Economic damage and spillovers from a tropical cyclone

Lenzen, Manfred; Malik, Arunima; Kenway, Steven; Daniels, Peter; Lam, Ka Leung; Geschke, Arne

Tropical cyclones cause widespread damage in specific regions as a result of high winds and flooding. Direct impacts on commercial property and infrastructure can lead to production shortfalls. Further losses can occur if business continuity is lost through disrupted supply of intermediate inputs from, or distribution to, other businesses. Given that producers in modern economies are strongly interconnected, initially localised production shortfalls can ripple through upstream supply-chain networks and severely affect regional and wider national economies. In this paper, we use a comprehensive, highly disaggregated and recent multi-region input–output framework to analyse the negative impacts of Tropical Cyclone Debbie, which battered the north-eastern Australian coast in March 2017. In particular, we show how industries and regions that were not directly affected by storm and flood damage suffered significant job and income losses throughout upstream supply chains. Our results indicate that the disaster resulted in the direct loss of about 4802 full-time-equivalent jobs and AUD 1544 million of value added, and an additional indirect loss of 3685 jobs and AUD 659 million of value added. The rapid and detailed assessment of the economic impact of disasters is made possible by the timely data provision and collaborative environment facilitated by the Australian Industrial Ecology Virtual Laboratory (IELab).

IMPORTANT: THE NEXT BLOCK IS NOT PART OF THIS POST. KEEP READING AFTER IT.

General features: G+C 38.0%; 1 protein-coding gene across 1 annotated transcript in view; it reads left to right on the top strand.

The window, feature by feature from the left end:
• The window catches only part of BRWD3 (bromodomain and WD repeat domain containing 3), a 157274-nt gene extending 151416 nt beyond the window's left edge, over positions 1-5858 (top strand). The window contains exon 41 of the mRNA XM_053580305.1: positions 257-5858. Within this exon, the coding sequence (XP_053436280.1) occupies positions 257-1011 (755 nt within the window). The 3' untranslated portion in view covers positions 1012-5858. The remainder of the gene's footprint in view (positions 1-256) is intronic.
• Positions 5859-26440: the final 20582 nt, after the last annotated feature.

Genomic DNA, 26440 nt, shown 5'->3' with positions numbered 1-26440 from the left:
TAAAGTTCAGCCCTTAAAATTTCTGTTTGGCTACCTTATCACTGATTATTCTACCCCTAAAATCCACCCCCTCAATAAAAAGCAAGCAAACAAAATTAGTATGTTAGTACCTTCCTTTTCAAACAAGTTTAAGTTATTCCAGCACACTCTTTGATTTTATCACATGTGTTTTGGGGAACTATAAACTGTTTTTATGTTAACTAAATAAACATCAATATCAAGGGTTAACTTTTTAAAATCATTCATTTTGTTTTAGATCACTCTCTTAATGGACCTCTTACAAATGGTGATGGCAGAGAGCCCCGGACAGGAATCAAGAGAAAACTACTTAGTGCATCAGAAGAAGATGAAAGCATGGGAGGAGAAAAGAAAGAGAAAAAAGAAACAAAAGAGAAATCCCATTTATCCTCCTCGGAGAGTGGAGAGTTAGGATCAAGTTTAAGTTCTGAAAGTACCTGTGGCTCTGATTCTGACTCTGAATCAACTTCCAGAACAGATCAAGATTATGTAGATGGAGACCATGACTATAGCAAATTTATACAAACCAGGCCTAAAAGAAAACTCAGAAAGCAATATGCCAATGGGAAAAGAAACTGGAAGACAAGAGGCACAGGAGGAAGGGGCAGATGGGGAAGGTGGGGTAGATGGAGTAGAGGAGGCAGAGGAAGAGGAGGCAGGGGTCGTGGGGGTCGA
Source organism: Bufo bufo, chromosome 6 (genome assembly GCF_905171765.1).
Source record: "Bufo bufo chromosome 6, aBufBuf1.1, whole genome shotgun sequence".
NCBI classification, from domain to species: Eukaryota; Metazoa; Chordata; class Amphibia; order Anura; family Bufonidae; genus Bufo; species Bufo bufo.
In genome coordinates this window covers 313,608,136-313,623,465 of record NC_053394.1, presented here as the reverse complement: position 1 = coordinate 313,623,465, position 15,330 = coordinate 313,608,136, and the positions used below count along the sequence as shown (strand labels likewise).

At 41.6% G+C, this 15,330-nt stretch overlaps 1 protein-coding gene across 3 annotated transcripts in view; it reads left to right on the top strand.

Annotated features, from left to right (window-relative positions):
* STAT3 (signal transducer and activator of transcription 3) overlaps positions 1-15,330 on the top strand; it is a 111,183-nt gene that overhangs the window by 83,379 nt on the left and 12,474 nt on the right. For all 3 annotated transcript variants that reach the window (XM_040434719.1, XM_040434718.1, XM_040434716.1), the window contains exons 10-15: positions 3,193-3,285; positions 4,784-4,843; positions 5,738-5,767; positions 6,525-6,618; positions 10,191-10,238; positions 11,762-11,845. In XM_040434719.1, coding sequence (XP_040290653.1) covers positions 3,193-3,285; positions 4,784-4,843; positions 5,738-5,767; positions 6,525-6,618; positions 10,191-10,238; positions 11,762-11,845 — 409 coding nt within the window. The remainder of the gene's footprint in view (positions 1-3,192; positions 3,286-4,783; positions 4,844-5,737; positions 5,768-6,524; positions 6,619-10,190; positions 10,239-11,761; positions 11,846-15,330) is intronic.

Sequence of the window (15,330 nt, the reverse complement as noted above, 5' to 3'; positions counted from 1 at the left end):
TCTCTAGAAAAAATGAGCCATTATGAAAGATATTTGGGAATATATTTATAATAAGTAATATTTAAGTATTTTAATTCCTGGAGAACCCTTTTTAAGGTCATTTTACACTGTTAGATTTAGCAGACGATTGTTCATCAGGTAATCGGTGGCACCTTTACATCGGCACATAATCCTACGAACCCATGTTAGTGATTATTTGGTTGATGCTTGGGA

Lenzen, Manfred / Malik, Arunima / Kenway, Steven / et al: Economic damage and spillovers from a tropical cyclone. 2019. Copernicus Publications.


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